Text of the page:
Introduction Introduction Chapter 5 Chapter 5
Chapter 1 Chapter 1 Chapter 6 Chapter 6
Chapter 2 Chapter 2 Notes for Indicators Notes
Chapter 3 Chapter 3 Notes for boxes Notes for boxes
Chapter 4 Chapter 4 Indicators Indicators
CHAPTER 3 Printer Friendly printer friendly version
Chapter 1 Rethinking Policy on Urban Poverty

Wrong Way Streets and New Avenues

Trying to Keep the Masses Out: A Failed Strategy

Addressing the Shelter Needs of the Poor

A Quantum Leap: Meeting a New Scenario for Shelter

Regulating Urban Land Markets: Mission Impossible?

Advocacy, Votes and Action: The Need for Leadership

Adding a Dose of Realism

Preparing for the Future

Regulating Urban Land Markets: Mission Impossible?

There is no lack of land. The problem is dysfunctional land markets, misguided regulations and a lack of pro-active management policies.(20)

The main technical difficulties involved in providing land for the urban poor concern: a) locating and acquiring enough buildable land; b) devising sustainable ways of financing its transfer to the poor; and c) regulating the functioning of land markets.

An alleged shortage of land has been a main obstacle to more effective housing policies for the poor. The need to safeguard environmental and agricultural land from chaotic urban expansion is a genuine concern. However, most cities still have buildable land in good locations, but it is owned or controlled by private interests or by state agencies with no interest in socially directed uses of the land. The real shortage is thus not of land, but of serviced land at affordable prices.

Meeting the land needs of the poor is easier in the context of well-regulated land and housing markets. Not only do effective markets make more land available to the poor, but they also favour economic growth.

Lack of good regulation actually increases poverty: Metre for metre, people in informal settlements pay more for land and services than people in wealthier residential areas.(21)Unregulated markets also make it difficult for governmental bodies to collect property taxes or reduce land speculation and to build up resources on this basis for socially oriented planning of land use (see Box 16).



The problem is not so much the shortage of land or the number of poor urbanites, but rather their restricted access to serviced land and housing because of distorted land markets.

Servicing already settled areas costs more than pro­viding serviced land on unoccupied sites. Yet public authorities, pleading insufficient funds, seem to find smaller investments in ex post facto programmes more appealing than well-planned proactive policies. Much could be done to improve the situation, for instance, by enacting special legislation for the provision of adequately serviced land for low-income groups. Cities could finance urban development by taxing increases in land value resulting either from public investment in local urban infrastructure or services, or from the redefinition of land uses towards more profitable ones, such as changes from rural to urban or from residential to commercial uses.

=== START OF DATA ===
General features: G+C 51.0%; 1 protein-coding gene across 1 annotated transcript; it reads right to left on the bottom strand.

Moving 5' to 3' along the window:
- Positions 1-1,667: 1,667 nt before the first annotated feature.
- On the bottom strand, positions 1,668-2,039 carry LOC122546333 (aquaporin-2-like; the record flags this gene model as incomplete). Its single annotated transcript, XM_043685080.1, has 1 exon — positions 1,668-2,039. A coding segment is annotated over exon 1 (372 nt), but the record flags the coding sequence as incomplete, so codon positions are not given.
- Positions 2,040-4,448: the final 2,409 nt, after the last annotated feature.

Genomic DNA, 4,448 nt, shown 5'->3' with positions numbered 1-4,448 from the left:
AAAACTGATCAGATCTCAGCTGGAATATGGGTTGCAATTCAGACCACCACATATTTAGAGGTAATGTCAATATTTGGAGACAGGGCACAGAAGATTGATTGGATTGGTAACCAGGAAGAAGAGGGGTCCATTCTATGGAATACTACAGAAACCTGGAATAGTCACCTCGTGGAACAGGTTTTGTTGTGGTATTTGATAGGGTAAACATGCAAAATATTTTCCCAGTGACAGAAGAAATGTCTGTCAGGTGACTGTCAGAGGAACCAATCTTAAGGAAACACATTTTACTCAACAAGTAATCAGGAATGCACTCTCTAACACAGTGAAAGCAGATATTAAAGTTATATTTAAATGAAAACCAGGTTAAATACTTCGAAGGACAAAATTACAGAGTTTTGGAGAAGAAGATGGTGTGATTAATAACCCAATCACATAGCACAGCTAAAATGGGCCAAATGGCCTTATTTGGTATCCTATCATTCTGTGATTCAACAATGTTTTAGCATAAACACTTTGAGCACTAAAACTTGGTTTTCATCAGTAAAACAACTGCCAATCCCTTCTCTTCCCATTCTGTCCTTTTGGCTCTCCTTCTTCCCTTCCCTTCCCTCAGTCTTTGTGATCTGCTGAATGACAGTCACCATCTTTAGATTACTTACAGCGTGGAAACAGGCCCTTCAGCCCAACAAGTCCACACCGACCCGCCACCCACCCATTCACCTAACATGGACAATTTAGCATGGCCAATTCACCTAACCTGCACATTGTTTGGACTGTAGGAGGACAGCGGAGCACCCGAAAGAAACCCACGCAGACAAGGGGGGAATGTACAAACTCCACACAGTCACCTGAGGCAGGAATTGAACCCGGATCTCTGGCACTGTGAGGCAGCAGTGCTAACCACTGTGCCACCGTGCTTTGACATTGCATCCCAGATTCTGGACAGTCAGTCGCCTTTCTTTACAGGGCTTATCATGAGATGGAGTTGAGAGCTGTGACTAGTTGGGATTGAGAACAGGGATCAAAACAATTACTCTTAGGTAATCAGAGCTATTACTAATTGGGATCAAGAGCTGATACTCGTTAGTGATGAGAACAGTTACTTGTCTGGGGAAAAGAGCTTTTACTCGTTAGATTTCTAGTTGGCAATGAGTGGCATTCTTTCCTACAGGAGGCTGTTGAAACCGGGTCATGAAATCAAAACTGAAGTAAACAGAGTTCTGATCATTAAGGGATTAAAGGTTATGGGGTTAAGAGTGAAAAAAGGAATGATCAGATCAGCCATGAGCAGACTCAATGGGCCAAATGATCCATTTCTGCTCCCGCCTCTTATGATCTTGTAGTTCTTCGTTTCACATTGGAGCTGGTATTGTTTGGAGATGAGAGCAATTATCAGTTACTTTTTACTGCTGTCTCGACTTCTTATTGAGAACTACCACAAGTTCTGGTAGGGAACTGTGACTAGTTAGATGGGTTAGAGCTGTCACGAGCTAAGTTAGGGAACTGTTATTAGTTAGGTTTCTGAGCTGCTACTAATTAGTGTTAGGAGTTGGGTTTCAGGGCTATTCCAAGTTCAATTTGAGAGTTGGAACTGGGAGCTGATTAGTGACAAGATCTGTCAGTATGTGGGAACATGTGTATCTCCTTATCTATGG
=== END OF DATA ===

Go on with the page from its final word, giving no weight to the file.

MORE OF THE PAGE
The urban poor tend to be treated as if they were passive in the production and consumption of land, yet they have some capacity to pay for land, despite their low and unstable incomes. Indeed, the poor already pay very high prices for the housing they find through the informal market. This capacity to pay could be better mobilized through formal regulation and provision of plots of land.

Scarcity of land or financial resources is thus not the only obstacle to the implementation of sustainable policies. In a sense, poor people have to be protected from the abusive practices of developers who capitalize on services provided by the local communities or by the public sector. Political will, as well as managerial and technical capacities, are needed to identify, capture and properly invest available resources—including the resources of poor people themselves—into more equitable urban development.

Financing socially oriented housing has always been difficult, but there is no shortage of innovative proposals, once past the hurdle of anti-urban bias. Given regularized land markets, the support of local governments, NGOs and international funding agencies could be marshalled towards a more proactive approach.

International and multilateral agencies could make a difference. New rules for the United Nations system, promulgated by the Secretary-General in August 2006, will enable the UN to address this structural shortcoming and provide more effective support on affordable housing finance. That support will include pro-poor mortgage financing systems, now being tested in the field, as an alternative to conventional social housing policies.(22)Particular attention will have to be given to the gender constraints that exist in formal credit channels precluding women from tapping into this market. Access to microfinance has proven to buttress women’s empowerment and helps to reduce urban poverty.